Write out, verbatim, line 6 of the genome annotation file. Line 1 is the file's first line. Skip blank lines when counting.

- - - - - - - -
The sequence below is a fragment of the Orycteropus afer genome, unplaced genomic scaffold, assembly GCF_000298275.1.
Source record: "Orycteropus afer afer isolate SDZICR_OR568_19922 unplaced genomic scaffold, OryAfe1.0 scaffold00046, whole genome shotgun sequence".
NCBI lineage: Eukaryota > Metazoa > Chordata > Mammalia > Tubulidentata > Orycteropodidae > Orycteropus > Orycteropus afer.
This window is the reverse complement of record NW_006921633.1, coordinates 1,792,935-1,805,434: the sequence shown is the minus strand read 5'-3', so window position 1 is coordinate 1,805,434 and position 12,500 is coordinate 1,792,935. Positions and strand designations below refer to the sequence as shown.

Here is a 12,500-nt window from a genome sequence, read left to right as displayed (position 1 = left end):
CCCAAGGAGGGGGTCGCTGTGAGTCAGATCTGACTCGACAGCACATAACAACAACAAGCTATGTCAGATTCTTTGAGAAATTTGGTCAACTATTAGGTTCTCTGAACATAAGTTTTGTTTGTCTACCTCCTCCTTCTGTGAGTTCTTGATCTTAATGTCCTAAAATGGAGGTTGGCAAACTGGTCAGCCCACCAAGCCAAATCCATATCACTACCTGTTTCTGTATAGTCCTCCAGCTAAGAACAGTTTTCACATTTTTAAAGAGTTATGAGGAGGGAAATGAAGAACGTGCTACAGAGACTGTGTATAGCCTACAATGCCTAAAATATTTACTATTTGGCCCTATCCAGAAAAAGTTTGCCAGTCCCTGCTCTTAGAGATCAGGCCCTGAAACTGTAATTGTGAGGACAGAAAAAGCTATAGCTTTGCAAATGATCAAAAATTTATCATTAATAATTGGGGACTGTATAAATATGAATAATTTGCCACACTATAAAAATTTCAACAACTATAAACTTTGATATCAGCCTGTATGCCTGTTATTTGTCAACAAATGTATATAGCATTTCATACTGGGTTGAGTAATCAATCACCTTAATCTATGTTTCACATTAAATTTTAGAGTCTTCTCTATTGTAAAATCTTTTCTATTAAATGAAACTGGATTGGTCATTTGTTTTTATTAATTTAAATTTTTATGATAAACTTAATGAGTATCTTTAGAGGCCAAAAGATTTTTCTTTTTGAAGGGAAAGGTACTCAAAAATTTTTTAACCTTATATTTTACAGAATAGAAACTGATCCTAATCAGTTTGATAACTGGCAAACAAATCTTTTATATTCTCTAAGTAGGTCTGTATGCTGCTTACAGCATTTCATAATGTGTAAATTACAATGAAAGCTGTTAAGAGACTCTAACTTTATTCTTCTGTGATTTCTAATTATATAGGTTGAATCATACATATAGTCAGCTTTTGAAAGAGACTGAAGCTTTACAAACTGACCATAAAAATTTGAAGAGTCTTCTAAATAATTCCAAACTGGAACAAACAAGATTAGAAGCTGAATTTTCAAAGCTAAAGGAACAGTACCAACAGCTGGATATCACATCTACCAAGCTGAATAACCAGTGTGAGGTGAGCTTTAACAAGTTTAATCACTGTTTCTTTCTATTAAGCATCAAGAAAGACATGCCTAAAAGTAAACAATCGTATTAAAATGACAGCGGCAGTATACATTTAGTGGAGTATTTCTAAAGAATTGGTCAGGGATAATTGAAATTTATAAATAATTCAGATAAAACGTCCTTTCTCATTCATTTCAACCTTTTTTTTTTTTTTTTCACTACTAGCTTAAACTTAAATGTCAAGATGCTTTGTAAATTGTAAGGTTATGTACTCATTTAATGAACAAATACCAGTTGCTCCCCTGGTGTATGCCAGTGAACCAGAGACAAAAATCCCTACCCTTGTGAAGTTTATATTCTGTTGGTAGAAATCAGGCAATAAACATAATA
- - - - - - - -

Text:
CCCAAGGAGGGGGTCGCTGTGAGTCAGATCTGACTCGACAGCACATAACAACAACAAGCTATGTCAGATTCTTTGAGAAATTTGGTCAACTATTAGGTTCTCTGAACATAAGTTTTGTTTGTCTACCTCCTCCTTCTGTGAGTTCTTGATCTTAATGTCCTAAAATGGAGGTTGGCAAACTGGTCAGCCCACCAAGCCAAATCCATATCACTACCTGTTTCTGTATAGTCCTCCAGCTAAGAACAGTTTTCACATTTTTAAAGAGTTATGAGGAGGGAAATGAAGAACGTGCTACAGAGACTGTGTATAGCCTACAATGCCTAAAATATTTACTATTTGGCCCTATCCAGAAAAAGTTTGCCAGTCCCTGCTCTTAGAGATCAGGCCCTGAAACTGTAATTGTGAGGACAGAAAAAGCTATAGCTTTGCAAATGATCAAAAATTTATCATTAATAATTGGGGACTGTATAAATATGAATAATTTGCCACACTATAAAAATTTCAACAACTATAAACTTTGATATCAGCCTGTATGCCTGTTATTTGTCAACAAATGTATATAGCATTTCATACTGGGTTGAGTAATCAATCACCTTAATCTATGTTTCACATTAAATTTTAGAGTCTTCTCTATTGTAAAATCTTTTCTATTAAATGAAACTGGATTGGTCATTTGTTTTTATTAATTTAAATTTTTATGATAAACTTAATGAGTATCTTTAGAGGCCAAAAGATTTTTCTTTTTGAAGGGAAAGGTACTCAAAAATTTTTTAACCTTATATTTTACAGAATAGAAACTGATCCTAATCAGTTTGATAACTGGCAAACAAATCTTTTATATTCTCTAAGTAGGTCTGTATGCTGCTTACAGCATTTCATAATGTGTAAATTACAATGAAAGCTGTTAAGAGACTCTAACTTTATTCTTCTGTGATTTCTAATTATATAGGTTGAATCATACATATAGTCAGCTTTTGAAAGAGACTGAAGCTTTACAAACTGACCATAAAAATTTGAAGAGTCTTCTAAATAATTCCAAACTGGAACAAACAAGATTAGAAGCTGAATTTTCAAAGCTAAAGGAACAGTACCAACAGCTGGATATCACATCTACCAAGCTGAATAACCAGTGTGAGGTGAGCTTTAACAAGTTTAATCACTGTTTCTTTCTATTAAGCATCAAGAAAGACATGCCTAAAAGTAAACAATCGTATTAAAATGACAGCGGCAGTATACATTTAGTGGAGTATTTCTAAAGAATTGGTCAGGGATAATTGAAATTTATAAATAATTCAGATAAAACGTCCTTTCTCATTCATTTCAACCTTTTTTTTTTTTTTTTCACTACTAGCTTAAACTTAAATGTCAAGATGCTTTGTAAATTGTAAGGTTATGTACTCATTTAATGAACAAATACCAGTTGCTCCCCTGGTGTATGCCAGTGAACCAGAGACAAAAATCCCTACCCTTGTGAAGTTTATATTCTGTTGGTAGAAATCAGGCAATAAACATAATA